As I Lay Dying
William Faulkner

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Sharon Fleming

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William Faulkner
Year Published
About the Title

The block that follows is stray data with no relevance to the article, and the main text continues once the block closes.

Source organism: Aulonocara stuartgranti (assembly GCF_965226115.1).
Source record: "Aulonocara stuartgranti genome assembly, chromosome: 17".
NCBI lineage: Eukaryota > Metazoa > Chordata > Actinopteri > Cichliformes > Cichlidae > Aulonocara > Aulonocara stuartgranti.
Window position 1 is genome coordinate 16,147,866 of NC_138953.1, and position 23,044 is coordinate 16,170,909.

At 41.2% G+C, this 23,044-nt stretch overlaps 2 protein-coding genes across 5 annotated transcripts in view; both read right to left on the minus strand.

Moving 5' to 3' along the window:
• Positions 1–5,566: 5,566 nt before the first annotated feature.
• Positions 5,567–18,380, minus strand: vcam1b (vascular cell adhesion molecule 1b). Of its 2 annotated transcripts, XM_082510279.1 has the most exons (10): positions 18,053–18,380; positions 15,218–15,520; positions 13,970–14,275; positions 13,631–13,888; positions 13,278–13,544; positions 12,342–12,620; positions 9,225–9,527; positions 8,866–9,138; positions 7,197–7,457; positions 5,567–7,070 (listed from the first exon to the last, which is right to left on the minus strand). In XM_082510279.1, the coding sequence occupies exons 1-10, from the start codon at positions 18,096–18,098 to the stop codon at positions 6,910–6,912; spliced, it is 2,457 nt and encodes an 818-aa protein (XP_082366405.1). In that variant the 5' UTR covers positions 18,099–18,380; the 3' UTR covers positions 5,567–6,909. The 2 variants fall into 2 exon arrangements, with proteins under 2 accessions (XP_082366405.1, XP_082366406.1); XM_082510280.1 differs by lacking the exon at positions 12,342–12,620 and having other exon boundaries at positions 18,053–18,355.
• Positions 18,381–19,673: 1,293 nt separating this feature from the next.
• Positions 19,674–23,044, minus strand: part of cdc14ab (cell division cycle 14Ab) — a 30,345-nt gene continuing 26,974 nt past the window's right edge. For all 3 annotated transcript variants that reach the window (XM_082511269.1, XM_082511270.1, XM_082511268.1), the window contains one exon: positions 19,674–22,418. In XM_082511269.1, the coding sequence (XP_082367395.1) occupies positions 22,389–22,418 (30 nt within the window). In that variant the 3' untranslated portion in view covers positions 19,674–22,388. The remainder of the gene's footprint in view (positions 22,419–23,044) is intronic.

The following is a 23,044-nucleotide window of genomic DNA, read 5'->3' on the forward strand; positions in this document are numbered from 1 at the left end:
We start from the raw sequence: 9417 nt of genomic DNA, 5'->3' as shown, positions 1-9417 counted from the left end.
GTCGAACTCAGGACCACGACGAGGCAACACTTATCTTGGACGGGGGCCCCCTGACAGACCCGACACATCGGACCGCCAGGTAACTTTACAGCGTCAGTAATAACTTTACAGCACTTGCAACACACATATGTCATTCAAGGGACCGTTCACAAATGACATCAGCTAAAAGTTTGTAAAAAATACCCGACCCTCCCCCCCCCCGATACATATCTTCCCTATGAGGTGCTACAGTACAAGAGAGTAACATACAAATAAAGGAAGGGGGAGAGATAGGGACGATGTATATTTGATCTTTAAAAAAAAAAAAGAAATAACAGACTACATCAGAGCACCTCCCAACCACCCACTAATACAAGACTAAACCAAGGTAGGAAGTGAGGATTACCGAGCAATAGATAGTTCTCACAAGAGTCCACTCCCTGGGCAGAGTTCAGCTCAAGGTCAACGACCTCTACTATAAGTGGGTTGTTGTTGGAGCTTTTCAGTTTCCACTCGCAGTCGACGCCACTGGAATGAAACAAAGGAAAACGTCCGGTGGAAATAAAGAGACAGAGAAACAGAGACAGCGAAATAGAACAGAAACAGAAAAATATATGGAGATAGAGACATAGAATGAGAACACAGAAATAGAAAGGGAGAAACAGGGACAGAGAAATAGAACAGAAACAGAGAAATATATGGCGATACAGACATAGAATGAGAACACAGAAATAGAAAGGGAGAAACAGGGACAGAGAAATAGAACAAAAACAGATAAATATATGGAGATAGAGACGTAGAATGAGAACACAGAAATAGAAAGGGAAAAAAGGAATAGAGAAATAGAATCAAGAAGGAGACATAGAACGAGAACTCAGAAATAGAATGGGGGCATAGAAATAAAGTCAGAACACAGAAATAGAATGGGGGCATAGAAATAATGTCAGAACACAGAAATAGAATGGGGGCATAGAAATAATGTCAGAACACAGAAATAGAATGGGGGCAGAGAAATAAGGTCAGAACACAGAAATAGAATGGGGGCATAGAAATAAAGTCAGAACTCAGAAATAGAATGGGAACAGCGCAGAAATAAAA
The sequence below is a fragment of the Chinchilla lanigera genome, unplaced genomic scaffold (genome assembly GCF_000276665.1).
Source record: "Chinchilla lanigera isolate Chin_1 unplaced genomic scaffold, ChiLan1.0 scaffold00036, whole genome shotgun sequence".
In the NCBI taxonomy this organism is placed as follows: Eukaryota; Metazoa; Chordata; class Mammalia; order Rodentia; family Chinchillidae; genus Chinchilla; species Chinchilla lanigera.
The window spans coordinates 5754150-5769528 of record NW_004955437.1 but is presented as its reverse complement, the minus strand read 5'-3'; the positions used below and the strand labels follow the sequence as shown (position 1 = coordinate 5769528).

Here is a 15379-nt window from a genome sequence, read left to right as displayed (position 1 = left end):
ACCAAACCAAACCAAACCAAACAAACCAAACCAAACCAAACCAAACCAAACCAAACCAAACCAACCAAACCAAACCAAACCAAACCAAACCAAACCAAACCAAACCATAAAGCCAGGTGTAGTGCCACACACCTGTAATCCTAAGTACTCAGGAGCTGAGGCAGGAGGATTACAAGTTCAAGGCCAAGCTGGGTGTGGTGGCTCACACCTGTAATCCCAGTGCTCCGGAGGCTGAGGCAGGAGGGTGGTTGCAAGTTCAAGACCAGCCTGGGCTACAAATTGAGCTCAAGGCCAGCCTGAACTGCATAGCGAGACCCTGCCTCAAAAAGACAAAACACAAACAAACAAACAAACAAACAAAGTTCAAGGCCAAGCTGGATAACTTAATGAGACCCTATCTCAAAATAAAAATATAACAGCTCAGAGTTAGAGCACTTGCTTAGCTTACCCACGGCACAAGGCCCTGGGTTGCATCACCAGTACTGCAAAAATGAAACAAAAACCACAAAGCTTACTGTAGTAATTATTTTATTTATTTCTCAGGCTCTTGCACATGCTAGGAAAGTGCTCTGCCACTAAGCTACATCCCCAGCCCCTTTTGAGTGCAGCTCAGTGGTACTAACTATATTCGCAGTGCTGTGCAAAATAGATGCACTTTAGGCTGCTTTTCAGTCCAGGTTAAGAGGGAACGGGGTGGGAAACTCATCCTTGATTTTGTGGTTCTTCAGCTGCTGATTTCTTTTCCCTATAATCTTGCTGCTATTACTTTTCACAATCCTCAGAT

William Faulkner’s title comes from a favorite speech of his in Homer’s Odyssey, Book XI. Odysseus has traveled to the Underworld, essentially to get directions. Once there, however, he’s bombarded by the ghosts of all his dead comrades. One in particular is Agamémnon, who tells the story of his own death. He’s super pissed that 1) he was killed by his evil, scheming, adulterous wife, and 2) that witch wouldn’t close his eyes as he was dying. The line goes a little something like this: "As I lay dying, the woman with the dog’s eyes [that would be his wife he’s talking about here] would not close my eyes as I descended into Hades [a.k.a. the Underworld]."

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